Warm a very generous glug of olive oil in a large heavy based frying pan and then add the onion and a pinch of salt. Allow the onion to sizzle gently, stir and then lower the heat to medium low. Now leave the onions to soften and wilt and gently gently sizzle and start to get sticky and caramelized for about 1 and 1/2 hours stirring lazily every now and then.

When the onions are about an hour into their sizzling, drain the soaking farro and put it in a pan with plenty of fresh water. Bring the pan to the  boil and then reduce the heat to a happy simmer and let the farro bubble gently away for about 25 minutes. When it is soft, swollen but just a little nutty remove it from the heat and drain and leave to sit for about 10 minutes.

Now your onions are caramelized and delicious because you have just tasted them 3 times.

Add the farro and the cooked beans to the onion pan, mix well and squeeze over some lemon juice, taste, DO NOT add more salt, the cheese will do that.

Pour the wine, small glasses, it is lunchtime after all, divide the contents of the pan between 2 plates, crumble over the cheese, leaving it on the table for extra, dribble over more of your nicest oil.



Filed under Beans and pulses, cheese, food, grains, recipes

Parmigiana di melanzane or Aubergine Parmesan


Layers of aubergine slices- fried until golden, creamy velvety buffalo-milk mozzarella, fresh tomato sauce, peppery basil leaves and freshly grated Parmesan baked until bubbling and just a little crisp on top, allowed to cool and settle a little before being served just warm in generous slices, is another of my favorite things.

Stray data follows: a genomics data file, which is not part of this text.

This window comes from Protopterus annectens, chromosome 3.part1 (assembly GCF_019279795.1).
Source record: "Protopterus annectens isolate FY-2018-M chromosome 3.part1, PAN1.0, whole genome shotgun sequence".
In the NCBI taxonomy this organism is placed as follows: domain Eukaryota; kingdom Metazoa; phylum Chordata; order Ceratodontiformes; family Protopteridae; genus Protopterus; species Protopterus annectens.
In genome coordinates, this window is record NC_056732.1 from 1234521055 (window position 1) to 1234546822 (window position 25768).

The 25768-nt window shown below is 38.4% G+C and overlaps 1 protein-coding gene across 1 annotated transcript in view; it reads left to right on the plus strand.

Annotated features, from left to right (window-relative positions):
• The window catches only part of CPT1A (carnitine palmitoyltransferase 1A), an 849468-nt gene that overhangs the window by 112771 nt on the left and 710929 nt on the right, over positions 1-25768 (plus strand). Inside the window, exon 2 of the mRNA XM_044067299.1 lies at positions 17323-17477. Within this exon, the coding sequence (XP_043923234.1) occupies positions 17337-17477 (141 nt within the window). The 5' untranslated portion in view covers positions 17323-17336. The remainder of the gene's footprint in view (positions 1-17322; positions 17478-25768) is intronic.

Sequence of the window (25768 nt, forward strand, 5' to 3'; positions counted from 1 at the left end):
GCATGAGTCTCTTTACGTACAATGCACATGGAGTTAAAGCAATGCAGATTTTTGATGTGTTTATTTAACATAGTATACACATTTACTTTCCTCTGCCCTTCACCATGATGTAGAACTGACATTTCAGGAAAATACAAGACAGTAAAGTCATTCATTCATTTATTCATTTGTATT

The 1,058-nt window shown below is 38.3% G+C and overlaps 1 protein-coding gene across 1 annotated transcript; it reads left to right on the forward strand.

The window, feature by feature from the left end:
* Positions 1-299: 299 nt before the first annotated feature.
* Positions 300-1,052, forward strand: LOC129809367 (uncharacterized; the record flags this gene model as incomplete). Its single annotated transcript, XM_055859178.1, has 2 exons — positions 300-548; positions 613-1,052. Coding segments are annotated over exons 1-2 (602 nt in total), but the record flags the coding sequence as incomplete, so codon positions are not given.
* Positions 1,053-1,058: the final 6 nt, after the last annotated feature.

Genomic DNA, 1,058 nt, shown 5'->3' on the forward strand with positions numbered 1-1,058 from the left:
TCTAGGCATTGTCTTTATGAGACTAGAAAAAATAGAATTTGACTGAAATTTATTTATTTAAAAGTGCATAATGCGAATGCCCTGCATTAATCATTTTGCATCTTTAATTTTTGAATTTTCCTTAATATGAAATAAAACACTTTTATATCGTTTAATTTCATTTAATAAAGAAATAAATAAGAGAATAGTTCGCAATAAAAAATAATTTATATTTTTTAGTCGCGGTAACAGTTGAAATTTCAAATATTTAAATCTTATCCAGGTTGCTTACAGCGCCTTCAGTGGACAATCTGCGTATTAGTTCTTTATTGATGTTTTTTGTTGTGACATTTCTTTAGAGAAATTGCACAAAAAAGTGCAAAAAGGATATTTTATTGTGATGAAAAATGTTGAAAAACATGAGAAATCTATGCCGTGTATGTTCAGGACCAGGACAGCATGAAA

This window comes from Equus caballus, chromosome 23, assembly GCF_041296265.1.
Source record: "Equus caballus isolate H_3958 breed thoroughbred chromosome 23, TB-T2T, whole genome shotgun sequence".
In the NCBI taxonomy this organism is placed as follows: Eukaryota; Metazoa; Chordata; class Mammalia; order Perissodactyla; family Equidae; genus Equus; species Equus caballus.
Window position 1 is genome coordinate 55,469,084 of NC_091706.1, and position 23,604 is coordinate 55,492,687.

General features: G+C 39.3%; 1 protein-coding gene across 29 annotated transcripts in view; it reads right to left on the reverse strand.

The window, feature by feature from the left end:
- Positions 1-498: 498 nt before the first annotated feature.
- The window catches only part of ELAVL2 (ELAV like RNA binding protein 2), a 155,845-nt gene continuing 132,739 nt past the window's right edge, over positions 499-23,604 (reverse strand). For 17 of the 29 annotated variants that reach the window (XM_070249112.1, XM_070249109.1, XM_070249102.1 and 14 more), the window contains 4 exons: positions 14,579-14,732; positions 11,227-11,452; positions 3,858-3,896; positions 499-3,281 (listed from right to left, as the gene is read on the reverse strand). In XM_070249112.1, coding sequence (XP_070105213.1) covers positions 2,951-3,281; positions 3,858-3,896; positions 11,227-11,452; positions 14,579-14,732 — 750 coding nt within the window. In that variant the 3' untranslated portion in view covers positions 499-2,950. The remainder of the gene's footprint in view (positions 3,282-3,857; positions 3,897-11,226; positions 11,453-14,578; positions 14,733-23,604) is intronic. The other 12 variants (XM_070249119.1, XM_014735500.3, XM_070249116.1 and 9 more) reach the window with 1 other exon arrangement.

I made this yesterday for my parents who are in Rome for two weeks doing an intensive Italian course. Their presence is more than lovely, but rendering me more than a little fraught as I try to do my job – which is looking suspiciously like full time at the moment (need to do something about that) and my futile and exhausting attempts at the roles of effortlessly shiny, happy daughter, keen and enthusiastic tour guide, quirky translator and perfect fragrant host with a bun in the oven. This was a supper offering for two tired students, food for when they finally raised their heads and furrowed brows from the old fashioned text books and quite extraordinary quantity of homework they are being given each night. – I think they are a little shocked, my Dad is shaking his head more than usual.

They have rented a flat in our block, it is as tiny and oddly charming as ours but with the quirky bonus of a neon Trattoria sign from the eatery below glowing outside the bedroom window, illuminating and lending a vaguely red light district mood to proceedings . They are on the other side of the palazzo so transporting supper involved walking down the stairs, out of our front gate, walking around the building into their gate. Saying goodnight is a little easier as I can shout from our balcony across the courtyard to them. I am sure we could arrange some kind of pulley system from balcony to balcony for future suppers, it wouldn’t be out of place in a building in which several older residents still lower down baskets on ropes each morning to be filled by loyal market stallholders and then hoisted back in through the window.


This recipe is lazy morning cooking in my book, its all very simple, but there are various stages which could get messy, you need a bit of time if you are going to do it properly and enjoy yourself. I speak from experience, it was messy, I was just trying to be the happy daughter/perky host, I knew I didn’t have enough time – that didn’t stop me.

Firm, shiny aubergines, sweet red tomatoes, fresh buffalo- milk mozzarella, perky green basil and grainy, nutty, mildly salty Parmesan are all in order..